Leque Island, located west of Stanwood between Port Susan and Skagit bays, was once entirely salt marsh. Today it consists of wetlands and diked agricultural fields. WDFW began acquiring properties on Leque Island in 1974, and currently owns the entirety of the island aside from road right-of-ways controlled by Washington State Department of Transportation and Snohomish County. Contract farmers annually plant cereal grain as food for wintering waterfowl (mainly ducks and snow geese). This site offers bird watching, bird dog training, and pheasant and waterfowl hunting. The perimeter dikes on the island have repeatedly failed during high tide and storm events, most recently in 2010. Temporary repairs were made in 2010 to patch the dikes in two locations that were breached. WDFW and Ducks Unlimited are working cooperatively with grant funding to determine a long-term solution to the failing dikes. WDFW and Ducks Unlimited will draft potential design alternatives and WDFW will select the preferred alternative with input from stakeholders. This project is referred to as the Leque Island Alternatives Analysis and Design Project.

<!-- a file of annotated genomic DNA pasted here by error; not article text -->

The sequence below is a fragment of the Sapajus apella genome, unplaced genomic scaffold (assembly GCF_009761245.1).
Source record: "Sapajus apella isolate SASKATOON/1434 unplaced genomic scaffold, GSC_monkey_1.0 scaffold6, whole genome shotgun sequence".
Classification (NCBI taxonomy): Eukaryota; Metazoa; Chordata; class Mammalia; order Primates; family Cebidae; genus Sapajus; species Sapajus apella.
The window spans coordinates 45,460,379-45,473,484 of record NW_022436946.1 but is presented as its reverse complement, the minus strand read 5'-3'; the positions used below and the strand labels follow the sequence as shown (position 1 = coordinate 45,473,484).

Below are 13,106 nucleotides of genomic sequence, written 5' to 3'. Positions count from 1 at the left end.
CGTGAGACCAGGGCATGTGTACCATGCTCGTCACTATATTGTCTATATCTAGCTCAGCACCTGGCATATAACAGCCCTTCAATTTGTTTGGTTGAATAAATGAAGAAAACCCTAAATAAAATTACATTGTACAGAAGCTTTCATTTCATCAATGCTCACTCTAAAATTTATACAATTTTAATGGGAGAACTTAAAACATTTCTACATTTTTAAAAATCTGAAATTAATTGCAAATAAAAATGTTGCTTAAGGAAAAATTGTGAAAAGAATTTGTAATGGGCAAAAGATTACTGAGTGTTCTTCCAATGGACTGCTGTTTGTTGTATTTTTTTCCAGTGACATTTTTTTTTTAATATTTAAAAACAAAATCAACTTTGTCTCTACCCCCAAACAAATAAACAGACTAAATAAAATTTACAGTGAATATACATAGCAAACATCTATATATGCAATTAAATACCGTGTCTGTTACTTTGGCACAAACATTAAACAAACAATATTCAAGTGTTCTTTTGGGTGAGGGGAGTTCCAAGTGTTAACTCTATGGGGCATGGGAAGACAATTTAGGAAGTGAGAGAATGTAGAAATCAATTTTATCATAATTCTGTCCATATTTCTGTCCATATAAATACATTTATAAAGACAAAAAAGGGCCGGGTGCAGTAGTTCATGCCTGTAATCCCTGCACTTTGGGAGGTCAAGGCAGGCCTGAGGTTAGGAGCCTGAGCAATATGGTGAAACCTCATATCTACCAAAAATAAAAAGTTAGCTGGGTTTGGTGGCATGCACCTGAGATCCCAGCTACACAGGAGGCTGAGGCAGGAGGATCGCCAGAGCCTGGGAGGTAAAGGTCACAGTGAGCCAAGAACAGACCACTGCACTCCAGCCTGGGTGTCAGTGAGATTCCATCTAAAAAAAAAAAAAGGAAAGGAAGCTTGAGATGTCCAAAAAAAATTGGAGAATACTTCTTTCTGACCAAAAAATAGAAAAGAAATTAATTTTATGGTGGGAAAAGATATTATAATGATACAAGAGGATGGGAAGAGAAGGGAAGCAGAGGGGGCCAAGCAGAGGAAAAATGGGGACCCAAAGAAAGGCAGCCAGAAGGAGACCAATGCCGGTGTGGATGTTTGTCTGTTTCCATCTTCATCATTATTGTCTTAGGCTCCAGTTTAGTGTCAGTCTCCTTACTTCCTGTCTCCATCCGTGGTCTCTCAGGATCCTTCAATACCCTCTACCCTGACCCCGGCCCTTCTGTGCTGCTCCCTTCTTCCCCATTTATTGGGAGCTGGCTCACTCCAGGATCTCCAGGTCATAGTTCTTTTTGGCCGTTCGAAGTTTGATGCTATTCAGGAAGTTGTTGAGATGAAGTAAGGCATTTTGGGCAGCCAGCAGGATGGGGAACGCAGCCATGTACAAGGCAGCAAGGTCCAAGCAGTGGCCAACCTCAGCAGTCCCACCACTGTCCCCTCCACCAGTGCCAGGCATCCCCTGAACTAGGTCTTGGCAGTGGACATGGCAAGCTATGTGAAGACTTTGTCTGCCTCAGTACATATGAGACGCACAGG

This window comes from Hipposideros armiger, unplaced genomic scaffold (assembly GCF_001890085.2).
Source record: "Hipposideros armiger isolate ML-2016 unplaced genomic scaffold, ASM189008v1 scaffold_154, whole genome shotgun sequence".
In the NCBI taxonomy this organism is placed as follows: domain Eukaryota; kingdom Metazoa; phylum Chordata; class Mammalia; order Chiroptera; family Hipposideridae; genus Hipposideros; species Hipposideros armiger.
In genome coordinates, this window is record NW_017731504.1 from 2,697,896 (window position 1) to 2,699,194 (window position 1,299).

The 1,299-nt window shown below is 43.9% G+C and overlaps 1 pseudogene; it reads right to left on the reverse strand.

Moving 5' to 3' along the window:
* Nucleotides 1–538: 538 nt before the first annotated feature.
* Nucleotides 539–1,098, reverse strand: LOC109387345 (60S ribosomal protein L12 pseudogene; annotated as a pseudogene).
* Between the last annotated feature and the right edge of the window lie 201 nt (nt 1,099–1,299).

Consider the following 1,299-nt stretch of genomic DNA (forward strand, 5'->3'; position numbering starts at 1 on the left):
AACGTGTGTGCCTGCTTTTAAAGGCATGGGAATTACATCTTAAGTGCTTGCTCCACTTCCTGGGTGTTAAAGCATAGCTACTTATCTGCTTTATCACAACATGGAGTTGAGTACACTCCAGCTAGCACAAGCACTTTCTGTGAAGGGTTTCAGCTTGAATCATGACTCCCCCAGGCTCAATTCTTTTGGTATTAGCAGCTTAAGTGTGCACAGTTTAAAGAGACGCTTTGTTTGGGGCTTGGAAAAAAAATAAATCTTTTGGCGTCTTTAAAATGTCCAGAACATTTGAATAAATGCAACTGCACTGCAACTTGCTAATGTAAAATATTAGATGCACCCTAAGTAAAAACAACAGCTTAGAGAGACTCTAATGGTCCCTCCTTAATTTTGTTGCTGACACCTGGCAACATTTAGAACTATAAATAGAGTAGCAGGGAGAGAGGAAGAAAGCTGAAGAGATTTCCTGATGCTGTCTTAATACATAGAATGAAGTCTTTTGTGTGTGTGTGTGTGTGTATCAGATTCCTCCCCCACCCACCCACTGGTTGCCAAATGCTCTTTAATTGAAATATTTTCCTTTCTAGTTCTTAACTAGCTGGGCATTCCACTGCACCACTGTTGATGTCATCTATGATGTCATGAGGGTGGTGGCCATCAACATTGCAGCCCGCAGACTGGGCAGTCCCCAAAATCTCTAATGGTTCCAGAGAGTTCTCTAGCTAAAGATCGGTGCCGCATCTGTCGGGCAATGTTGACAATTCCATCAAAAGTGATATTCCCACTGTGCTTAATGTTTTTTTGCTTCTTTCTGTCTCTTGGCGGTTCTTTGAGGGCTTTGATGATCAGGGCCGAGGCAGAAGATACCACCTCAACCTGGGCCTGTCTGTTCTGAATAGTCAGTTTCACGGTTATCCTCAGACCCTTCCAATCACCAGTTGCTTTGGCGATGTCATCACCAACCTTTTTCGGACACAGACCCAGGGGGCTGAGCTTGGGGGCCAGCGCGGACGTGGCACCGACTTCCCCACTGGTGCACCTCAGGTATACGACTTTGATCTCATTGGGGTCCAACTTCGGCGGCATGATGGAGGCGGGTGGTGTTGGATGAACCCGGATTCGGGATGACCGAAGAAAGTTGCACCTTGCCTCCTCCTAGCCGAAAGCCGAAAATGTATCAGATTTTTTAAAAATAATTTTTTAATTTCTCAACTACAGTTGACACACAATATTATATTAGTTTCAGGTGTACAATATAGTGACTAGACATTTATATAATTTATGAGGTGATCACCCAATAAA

Map and Driving Directions
Access Site #1
Driving Directions From Interstate 5, take exit 212 and proceed west toward Stanwood on Highway 532. Continue west through Stanwood onto the Camano Gateway Bridge. Half-way over the bridge you will notice Eide Road on your left. It is not longer legal to make a left turn on to Eide Road, however continue west and you will see the Davis Slough Access (Leque Island West Side) parking lot on the left. You may park here or if you wish to park on Eide Road. Turn around then take 532 east bound until you have reached Eide Road. If you miss the Davis Slough turn keep driving west onto Camano Island turn left onto N Smith Road and turn around then take 532 east to Eide Road. Continue to the small parking area at the end of Eide Road.
Parking/Restroom Information There is a small parking area and no restroom facilities.
Other Information This Unit is closed during hours of darkness.
This is a popular site for pheasant hunting and waterfowl hunting, as well as wildlife watching and dog training. Agricultural fields are planted in barley, winter wheat and/or corn for wintering food resources for waterfowl and snow geese.
The site reopened to the public following the temporary closure for a restoration project, as of October 14, 2017.
A Discover Pass or WDFW Vehicle Access Pass
is required on all WDFW lands. Learn more at DiscoverPass.wa.gov